Last night was a sad night indeed: the final drops of my Slivovica — the plum schnapps of Slovakia — was shared among friends and loved ones… and I’m left wondering how one can acquire more of this in Canada. But while the schnapps may be gone, there is no lack of fond memories of the week spent in Bratislava, where I gave the premiere of Nicole Lizée‘s Tarantino Études at the Melos-Ethos Festival. We heard some incredible performances, met lovely people, ate excellent food, and I spent a good part of an evening discussing the movie “Slap Shot” with a bartender who was kind enough to introduce me to his country’s national drink.
Bratislava is a beautiful city, situated on the Danube River and extremely close to neighbouring Austria and Hungary. The old town is closed to motor vehicles, so it’s easy to get the sense of what the place was like in ages past. Tarantino Études was premiered on November 12, 2015 to a packed hall at a4-Zero Space, a contemporary/experimental performance venue with a diverse and enthusiastic following. Those in the know will appreciate the unbelievable amount of work that goes into creating a festival of this size: we’re talking fifteen events over seven days. Kudos to everyone at the Melos-Ethos Festival, especially Festival Director Ol’ga Smetanova.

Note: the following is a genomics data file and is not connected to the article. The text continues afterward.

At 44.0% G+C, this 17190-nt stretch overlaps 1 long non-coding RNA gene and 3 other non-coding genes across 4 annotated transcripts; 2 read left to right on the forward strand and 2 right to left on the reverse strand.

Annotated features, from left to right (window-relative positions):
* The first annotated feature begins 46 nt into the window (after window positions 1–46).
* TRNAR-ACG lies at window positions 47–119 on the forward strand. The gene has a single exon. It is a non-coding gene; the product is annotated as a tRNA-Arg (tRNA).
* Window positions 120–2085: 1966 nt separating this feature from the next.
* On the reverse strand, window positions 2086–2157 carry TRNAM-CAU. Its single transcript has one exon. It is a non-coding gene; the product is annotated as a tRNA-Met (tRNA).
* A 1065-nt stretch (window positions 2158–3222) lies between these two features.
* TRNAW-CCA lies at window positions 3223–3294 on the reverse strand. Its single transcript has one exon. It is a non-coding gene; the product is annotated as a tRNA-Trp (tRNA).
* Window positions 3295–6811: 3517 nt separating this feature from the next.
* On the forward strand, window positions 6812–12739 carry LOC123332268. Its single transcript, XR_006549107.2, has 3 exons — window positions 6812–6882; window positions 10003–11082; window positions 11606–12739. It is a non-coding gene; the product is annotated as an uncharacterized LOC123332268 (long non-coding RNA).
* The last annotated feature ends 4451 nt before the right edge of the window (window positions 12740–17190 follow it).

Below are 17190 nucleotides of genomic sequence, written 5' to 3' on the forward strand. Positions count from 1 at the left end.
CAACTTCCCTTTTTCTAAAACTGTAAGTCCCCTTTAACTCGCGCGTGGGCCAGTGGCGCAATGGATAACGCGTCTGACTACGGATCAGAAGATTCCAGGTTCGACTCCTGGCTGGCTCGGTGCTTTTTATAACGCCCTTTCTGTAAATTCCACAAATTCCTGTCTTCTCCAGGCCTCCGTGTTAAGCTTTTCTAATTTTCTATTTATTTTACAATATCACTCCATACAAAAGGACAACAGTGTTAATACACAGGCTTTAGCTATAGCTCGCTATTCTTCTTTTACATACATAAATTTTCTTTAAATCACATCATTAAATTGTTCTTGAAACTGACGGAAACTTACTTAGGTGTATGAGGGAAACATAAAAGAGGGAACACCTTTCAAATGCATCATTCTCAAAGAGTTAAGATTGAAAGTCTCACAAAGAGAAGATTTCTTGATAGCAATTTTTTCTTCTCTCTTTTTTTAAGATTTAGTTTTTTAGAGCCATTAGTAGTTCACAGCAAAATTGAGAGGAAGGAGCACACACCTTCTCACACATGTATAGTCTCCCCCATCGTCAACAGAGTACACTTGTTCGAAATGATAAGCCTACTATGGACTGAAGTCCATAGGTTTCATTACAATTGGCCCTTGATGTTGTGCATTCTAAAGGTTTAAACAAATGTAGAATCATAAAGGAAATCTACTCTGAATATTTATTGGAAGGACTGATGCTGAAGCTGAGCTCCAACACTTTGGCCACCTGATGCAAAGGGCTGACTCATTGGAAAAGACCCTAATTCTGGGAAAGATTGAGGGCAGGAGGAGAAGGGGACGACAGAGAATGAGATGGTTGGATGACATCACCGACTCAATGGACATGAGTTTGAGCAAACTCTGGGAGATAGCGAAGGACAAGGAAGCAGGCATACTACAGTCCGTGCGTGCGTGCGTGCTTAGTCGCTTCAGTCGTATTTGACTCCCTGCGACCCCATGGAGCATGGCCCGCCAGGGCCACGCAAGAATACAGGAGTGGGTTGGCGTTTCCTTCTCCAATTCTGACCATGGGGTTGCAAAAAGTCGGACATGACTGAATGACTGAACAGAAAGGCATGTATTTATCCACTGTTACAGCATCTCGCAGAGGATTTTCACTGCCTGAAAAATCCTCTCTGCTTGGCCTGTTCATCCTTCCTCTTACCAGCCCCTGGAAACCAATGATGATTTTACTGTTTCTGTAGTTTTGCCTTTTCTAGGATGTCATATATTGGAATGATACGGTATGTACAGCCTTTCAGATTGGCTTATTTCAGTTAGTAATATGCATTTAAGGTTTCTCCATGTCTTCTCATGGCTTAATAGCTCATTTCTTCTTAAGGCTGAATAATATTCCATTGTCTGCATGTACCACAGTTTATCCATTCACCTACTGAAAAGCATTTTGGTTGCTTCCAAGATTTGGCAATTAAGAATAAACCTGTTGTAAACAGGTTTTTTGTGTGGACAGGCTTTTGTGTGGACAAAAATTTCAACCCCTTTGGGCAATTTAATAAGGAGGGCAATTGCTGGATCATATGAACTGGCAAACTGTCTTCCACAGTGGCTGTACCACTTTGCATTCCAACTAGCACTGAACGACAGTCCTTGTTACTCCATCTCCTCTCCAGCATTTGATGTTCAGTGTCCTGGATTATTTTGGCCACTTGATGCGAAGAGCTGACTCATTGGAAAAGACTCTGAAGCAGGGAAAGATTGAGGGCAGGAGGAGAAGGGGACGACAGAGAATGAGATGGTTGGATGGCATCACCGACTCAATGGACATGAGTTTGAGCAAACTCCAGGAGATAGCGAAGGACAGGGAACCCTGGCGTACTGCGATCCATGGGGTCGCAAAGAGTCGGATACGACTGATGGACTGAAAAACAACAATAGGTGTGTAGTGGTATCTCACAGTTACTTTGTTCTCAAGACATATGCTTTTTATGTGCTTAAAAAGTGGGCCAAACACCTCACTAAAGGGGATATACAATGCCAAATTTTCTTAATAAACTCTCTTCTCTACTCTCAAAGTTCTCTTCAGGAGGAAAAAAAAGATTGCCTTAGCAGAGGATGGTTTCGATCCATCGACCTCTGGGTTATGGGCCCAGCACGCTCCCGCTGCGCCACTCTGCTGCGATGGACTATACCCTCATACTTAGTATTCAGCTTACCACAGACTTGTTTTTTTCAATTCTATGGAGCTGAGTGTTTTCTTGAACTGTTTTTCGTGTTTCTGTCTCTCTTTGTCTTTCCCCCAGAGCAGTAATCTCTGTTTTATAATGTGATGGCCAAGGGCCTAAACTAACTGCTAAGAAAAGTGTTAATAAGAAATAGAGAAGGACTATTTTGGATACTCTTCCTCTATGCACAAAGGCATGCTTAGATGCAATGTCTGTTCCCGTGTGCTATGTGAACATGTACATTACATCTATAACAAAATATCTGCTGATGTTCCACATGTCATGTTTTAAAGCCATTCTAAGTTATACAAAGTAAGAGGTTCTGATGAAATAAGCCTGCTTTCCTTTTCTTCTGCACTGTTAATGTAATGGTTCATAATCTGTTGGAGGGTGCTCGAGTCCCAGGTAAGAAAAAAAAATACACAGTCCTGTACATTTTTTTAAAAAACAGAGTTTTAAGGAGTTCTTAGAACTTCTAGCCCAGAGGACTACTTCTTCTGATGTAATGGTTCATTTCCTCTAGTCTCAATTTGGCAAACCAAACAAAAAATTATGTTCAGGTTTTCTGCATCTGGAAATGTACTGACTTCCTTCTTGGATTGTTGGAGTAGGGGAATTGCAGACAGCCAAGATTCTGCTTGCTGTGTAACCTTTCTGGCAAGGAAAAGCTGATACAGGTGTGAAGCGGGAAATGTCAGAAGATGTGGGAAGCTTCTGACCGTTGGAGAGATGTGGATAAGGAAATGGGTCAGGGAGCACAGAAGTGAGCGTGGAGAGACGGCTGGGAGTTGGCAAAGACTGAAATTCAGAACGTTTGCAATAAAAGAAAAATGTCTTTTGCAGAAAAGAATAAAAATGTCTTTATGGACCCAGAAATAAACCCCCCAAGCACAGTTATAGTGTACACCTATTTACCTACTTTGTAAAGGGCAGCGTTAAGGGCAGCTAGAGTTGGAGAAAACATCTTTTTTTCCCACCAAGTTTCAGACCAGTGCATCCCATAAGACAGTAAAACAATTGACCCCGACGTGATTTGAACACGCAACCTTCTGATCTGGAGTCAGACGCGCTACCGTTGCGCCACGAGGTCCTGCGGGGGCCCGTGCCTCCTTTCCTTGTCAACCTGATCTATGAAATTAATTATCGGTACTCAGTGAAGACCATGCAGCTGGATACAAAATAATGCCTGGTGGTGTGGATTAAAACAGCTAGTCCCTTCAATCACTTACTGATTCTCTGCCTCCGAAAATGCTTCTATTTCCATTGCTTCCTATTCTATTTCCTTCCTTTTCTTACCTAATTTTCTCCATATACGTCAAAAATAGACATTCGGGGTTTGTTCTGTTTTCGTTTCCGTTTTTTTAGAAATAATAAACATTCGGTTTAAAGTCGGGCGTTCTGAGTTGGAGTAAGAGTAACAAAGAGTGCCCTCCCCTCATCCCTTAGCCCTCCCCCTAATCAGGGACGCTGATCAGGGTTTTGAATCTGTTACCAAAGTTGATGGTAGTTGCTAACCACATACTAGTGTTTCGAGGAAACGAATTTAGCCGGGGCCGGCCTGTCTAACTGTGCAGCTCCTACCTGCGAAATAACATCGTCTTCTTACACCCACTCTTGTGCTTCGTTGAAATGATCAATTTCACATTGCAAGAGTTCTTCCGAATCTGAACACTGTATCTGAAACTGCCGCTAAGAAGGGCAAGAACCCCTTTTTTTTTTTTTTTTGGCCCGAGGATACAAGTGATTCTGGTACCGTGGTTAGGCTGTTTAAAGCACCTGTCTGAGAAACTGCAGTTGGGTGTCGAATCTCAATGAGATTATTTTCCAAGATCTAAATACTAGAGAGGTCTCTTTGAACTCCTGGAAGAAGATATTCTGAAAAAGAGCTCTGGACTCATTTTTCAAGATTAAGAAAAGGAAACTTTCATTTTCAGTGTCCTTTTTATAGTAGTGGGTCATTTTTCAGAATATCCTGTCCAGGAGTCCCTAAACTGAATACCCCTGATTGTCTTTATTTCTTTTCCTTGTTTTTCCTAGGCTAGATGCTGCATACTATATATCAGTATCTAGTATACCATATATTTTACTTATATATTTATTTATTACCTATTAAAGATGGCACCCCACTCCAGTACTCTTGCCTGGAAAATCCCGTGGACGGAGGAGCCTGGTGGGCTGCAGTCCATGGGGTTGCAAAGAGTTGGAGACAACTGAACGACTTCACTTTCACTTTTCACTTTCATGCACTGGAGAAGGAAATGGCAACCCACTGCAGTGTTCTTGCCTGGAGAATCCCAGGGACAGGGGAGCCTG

Almost immediately after the premiere, Lizée and I were back in Vancouver for the North American premiere at Music on Main, which was celebrating its tenth anniversary with its largest Modulus Festival to date — all the more impressive when you consider that the number of MoM staff who made the week happen could all fit comfortably in the back of a Škoda (bravo to Dave, Melody, and Genevieve!). The evening of November 17th included music by Stefan Prins and Caroline Shaw, as well as Lizée’s Tarantino Études and Karappo Okesutura, featuring the Music on Main All Star Band with the incomparable Charlotte Cumberbirch.
And what about the piece itself, you ask? How is the Tarantino Études? Well, I’m perhaps a bit biased, but Lizée has created a serious multimedia masterpiece: hours and hours of film footage were obsessively combed through to find a handful of incredibly potent but unlikely moments musicaux, which are looped and glitched. The result is an audio-visual world that is at once mesmerizing, visceral, disturbing, and hilarious. For a wee taste, here’s an excerpt from the premiere performance at the Melos-Ethos Festival in Bratislava — but be forewarned: it is the Tarantino Études after all, so there is some, uh, “language”.